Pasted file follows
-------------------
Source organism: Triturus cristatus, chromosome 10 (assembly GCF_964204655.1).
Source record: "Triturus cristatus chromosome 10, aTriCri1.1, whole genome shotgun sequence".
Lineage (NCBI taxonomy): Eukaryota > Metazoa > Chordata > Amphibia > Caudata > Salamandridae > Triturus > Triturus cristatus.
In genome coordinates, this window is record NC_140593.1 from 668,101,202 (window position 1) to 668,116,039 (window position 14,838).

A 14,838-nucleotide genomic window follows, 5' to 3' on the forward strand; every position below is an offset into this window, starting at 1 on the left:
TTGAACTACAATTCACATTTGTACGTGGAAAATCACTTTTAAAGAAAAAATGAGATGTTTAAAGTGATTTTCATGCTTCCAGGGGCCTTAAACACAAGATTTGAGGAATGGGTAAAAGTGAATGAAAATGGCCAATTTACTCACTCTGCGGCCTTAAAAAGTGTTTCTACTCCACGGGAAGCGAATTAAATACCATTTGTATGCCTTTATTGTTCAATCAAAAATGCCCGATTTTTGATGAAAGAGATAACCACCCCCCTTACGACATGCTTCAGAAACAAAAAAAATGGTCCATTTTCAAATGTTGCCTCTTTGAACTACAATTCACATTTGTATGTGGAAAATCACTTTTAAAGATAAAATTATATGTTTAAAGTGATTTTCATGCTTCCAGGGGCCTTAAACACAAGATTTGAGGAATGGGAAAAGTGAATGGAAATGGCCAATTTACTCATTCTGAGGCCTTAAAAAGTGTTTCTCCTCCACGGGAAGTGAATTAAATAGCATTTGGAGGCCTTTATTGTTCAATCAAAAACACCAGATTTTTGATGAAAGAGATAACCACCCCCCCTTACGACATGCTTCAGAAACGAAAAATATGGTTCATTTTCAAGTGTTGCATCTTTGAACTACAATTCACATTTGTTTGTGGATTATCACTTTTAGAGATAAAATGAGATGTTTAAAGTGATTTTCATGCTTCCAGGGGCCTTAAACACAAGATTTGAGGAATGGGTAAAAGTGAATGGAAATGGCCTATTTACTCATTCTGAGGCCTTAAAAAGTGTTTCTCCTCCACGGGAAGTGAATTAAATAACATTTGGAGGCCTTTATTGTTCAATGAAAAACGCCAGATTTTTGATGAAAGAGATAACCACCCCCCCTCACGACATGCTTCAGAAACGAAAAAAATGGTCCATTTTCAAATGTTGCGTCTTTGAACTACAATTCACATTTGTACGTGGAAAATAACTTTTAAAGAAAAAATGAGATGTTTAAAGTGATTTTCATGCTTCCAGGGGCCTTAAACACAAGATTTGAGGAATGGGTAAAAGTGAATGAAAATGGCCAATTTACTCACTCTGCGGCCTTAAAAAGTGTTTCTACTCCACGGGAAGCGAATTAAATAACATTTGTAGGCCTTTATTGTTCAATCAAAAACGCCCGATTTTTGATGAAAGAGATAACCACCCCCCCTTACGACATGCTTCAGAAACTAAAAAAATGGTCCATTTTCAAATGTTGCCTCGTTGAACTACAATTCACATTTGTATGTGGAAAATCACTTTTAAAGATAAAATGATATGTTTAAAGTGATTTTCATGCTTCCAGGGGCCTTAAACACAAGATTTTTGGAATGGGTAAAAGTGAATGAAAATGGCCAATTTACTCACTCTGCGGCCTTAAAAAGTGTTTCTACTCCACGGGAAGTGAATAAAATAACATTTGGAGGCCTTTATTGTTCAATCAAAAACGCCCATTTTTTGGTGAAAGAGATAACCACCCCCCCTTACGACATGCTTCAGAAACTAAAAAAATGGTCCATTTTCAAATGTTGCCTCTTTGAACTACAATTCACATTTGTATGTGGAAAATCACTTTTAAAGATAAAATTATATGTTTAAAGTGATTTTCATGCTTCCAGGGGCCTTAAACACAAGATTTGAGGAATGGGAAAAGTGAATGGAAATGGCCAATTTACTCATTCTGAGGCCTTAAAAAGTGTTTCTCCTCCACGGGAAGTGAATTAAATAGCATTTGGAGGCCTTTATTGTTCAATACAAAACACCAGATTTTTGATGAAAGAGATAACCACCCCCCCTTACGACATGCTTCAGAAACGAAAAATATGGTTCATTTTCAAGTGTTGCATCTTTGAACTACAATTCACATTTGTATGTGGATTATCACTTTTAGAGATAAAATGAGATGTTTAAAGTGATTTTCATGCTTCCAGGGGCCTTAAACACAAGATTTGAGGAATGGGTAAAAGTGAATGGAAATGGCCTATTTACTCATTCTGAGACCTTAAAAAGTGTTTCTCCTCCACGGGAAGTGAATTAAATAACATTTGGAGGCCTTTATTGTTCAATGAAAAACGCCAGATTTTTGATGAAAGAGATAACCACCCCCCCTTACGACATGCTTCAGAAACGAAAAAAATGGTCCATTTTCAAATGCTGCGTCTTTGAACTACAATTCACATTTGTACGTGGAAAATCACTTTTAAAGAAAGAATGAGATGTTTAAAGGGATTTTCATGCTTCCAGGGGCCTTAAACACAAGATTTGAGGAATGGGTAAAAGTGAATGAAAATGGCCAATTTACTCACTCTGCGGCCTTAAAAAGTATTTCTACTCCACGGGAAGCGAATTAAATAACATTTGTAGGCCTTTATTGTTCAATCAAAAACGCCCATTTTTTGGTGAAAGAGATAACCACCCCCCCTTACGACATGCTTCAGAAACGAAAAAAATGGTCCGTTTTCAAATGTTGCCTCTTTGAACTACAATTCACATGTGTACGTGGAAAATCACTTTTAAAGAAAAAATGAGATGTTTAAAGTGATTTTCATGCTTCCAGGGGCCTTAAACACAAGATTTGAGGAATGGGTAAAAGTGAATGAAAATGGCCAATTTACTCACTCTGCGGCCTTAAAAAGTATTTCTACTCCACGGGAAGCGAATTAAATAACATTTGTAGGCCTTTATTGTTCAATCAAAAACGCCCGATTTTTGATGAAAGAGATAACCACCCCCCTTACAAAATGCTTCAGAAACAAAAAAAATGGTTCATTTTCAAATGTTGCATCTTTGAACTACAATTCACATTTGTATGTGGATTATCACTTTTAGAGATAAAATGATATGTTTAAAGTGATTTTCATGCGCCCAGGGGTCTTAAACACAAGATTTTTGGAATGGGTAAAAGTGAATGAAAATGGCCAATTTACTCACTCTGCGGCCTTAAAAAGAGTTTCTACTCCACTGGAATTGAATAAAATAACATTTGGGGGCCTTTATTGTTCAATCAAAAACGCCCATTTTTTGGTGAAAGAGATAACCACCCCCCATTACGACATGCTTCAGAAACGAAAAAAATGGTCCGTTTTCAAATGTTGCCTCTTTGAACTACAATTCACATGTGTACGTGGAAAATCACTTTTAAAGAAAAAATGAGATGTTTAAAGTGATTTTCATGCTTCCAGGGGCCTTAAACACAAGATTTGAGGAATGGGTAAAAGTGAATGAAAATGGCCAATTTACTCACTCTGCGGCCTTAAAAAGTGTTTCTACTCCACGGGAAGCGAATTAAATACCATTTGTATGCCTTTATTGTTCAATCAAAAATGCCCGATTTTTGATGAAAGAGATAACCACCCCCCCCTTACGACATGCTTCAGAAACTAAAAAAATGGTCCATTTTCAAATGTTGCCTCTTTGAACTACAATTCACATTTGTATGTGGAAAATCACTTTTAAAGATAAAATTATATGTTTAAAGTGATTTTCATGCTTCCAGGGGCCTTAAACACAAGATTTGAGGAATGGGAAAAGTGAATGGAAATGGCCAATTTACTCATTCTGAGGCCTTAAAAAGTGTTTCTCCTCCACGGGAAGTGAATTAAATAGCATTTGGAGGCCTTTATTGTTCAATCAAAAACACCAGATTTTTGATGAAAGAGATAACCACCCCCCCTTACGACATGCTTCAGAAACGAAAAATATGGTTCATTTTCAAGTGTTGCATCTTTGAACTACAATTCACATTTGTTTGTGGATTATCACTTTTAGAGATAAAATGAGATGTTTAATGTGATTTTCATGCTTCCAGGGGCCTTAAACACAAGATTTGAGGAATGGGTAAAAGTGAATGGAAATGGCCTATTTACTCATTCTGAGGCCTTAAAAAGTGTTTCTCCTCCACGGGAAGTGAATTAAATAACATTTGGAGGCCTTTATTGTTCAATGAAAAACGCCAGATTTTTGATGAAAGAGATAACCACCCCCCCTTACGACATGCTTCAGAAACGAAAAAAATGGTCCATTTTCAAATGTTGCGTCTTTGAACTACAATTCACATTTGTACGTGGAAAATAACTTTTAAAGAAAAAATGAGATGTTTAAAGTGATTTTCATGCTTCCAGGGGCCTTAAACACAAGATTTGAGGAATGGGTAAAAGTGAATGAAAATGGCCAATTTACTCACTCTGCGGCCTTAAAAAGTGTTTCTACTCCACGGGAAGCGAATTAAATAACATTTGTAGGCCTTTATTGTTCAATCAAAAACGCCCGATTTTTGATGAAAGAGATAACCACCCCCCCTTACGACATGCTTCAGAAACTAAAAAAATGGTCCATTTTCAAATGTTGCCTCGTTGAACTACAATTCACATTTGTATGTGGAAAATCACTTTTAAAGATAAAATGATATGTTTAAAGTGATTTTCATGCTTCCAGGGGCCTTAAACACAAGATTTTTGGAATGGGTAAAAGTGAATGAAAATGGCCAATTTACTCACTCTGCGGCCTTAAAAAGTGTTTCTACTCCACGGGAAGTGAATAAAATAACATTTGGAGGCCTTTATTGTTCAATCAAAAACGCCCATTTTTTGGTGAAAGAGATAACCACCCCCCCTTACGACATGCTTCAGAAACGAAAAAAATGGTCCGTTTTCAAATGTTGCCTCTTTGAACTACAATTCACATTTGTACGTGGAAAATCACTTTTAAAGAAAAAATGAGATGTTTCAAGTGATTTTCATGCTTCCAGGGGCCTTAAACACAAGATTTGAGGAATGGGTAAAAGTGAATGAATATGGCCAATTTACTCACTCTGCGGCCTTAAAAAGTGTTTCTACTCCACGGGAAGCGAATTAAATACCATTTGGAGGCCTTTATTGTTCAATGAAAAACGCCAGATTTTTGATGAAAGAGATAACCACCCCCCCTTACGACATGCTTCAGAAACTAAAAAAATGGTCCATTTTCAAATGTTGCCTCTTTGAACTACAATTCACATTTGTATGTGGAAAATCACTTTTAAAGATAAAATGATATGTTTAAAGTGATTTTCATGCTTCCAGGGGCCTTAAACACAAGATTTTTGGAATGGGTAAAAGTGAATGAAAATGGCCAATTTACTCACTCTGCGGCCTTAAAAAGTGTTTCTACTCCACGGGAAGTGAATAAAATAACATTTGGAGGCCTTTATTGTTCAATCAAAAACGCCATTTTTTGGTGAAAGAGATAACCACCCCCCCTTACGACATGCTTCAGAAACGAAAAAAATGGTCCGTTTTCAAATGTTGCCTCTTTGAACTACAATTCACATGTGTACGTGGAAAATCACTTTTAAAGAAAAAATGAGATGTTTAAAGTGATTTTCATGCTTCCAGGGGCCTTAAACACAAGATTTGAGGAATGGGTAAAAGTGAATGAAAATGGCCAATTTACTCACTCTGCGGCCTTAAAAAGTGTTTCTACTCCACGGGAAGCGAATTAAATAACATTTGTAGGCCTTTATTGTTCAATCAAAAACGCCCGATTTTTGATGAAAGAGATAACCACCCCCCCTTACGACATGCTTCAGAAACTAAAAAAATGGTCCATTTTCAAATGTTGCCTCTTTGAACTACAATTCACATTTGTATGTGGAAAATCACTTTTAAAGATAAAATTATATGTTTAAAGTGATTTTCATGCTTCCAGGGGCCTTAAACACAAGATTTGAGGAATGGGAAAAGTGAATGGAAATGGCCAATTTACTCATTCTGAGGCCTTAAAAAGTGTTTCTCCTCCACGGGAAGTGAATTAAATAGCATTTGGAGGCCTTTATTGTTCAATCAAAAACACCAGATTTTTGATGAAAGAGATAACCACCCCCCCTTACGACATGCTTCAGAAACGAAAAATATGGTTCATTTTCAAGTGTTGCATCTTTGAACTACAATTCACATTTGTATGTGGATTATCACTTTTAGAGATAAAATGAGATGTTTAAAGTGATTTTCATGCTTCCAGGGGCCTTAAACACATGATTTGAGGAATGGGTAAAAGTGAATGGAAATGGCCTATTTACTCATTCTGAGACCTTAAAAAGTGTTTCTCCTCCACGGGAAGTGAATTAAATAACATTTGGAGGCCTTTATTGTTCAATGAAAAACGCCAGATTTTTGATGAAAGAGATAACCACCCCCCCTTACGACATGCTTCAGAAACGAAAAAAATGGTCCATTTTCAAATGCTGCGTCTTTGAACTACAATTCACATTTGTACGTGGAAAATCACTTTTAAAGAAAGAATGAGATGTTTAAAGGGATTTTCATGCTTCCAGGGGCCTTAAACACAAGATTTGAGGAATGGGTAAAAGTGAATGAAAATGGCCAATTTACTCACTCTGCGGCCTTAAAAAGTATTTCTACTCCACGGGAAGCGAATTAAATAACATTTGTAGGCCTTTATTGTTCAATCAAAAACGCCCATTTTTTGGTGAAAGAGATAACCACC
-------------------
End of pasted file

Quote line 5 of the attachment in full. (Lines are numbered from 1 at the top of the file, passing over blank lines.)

A 14,838-nucleotide genomic window follows, 5' to 3' on the forward strand; every position below is an offset into this window, starting at 1 on the left: